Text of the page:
You may remember that back in June, I was contacted about winning one of those Xbox "Download & Win" Sweepstakes. You know the type - you see it on the dashboard from time to time, where an advertising something wants you to download a set of gamerpics with their branding and that counts as your entry. I won "a lifetime supply" of Xbox Live Gold and 32,000 Microsoft points, which came out to be roughly $1,900 worth of stuff. It arrived in August, to the tune of a bunch of cards in individual blister packs. Given that I didn't really need all of what they gave me, and the rules said nothing about being forced to keep my prize, I sold the bulk of it. Selling it was a slow, painful process, as the only place I could actually make sales was Ebay. Just before Christmas, a friend came to me and offered me an alternative place to sell the cards, but even that was sluggish, as by then, Holiday discounts had kicked in and nobody was interested at the prices I was asking. A couple weeks ago, that finally changed, and I ended up selling pretty much all of my remaining stock in around 48 hours. That meant I was sitting on nearly $600 - which was spent on the bounty you see above. It was almost like a second Christmas. (as an aside, I had actually shot a bunch of video of me opening these boxes, but they were incredibly dark and the microphone on my camera is absolutely trash - nevermind the intense guilt I felt actually recording something like that; ignore the fact that I'm now doing it in text form).
I haven't gotten around to putting my new processor or graphics card in (I need to back up some files first since I am pretty sure I will have to re-install Windows), but one thing I can talk about is my newly acquired Wii. Believe it or not, I had not ever really sat down and had a go with a Wii, not until I played it over at Ashuku's house a little bit before Christmas. It was there I finally had a go at Wii Sports Resort, New Super Mario Bros. Wii, Sonic Colors and saw about an hour's worth of Silent Hill: Shattered Memories. The takeaway was that yes, I still do need a Wii - and despite the fact that I still consider myself a Sonic fan, it was actually Silent Hill that captivated me the most.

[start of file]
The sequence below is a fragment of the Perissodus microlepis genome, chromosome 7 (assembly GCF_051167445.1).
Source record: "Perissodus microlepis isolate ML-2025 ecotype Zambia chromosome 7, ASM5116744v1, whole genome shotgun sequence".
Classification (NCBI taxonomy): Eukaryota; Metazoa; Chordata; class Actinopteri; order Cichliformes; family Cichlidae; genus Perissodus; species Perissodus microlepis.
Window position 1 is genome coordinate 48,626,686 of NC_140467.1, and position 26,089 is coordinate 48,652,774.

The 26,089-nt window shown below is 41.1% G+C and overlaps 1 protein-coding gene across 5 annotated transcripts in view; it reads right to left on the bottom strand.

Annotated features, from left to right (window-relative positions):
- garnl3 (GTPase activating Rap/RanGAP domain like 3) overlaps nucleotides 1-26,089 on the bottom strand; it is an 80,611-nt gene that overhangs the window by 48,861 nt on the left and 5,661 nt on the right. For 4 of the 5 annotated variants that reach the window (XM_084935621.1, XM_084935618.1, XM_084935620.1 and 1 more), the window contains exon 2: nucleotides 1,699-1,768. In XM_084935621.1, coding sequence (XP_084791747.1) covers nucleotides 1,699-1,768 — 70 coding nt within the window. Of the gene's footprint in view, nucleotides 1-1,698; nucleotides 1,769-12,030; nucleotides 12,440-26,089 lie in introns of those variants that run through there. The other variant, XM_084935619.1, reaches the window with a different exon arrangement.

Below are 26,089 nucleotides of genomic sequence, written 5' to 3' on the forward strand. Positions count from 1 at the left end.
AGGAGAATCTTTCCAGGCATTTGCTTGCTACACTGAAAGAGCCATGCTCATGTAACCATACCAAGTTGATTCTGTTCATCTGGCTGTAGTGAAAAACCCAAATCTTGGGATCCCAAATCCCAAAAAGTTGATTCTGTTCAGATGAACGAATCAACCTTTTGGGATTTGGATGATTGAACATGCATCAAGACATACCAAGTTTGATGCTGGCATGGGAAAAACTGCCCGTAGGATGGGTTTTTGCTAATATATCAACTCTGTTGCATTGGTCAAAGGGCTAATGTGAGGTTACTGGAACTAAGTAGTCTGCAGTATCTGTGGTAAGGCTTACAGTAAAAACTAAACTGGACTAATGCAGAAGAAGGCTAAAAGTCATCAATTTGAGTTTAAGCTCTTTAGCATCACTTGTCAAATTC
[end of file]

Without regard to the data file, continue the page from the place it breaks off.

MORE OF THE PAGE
So here we are. I've had my Wii for a solid week as of today, and though the bulk of that week has been spent setting up various gray-area aspects of it (it's now a more robust media player than my Xbox 360), I've spent a lot of time with three specific games: Sonic Colors, New Super Mario Bros. Wii, and Donkey Kong Country Returns. Sonic Colors is, well, Sonic Colors - perhaps one of the most thoughtfully-designed 3D Sonic games ever produced. When people describe a game as "Going through the motions", what they're actually describing is a lack of being taught anything. Whether you're aware of it or not, all good videogames are constantly teaching you how to do something. They are teaching you how the controls work, how the enemies work, how to manipulate the world, and testing you on what you know with increasingly complex "lessons", for lack of a better term. When that learning experience is absent, you get the sensation that there's something "missing". Even if the level designs themselves are challenging, if you aren't learning something new from the experience, you can feel that lack of cerebral stimulation. On a long list of other problems, this is something that had effected Sonic games for a long time - and any time those games would teach you something new, it was done in a very dry, text/dialog-heavy manner by simply explaining the solution to every "lesson", even before you knew there was a "lesson" to begin with. This began to change a little bit in Sonic Unleashed, where you could genuinely see the game occasionally making efforts to teach you specific gameplay lessons and testing you on that knowledge. Sonic Colors on the Wii finally takes the plunge and goes full-tilt in that direction, as every level is chocked full of lessons and tests - almost as if it was competently designed by people who actually understand how a videogame is supposed to function! Unfortunately, there's something else wrong with Sonic Colors - something I can't quite put my finger on just yet. Sonic Unleashed's levels were incredible, remarkably intense thrill rides that blew past at speeds that almost felt too fast.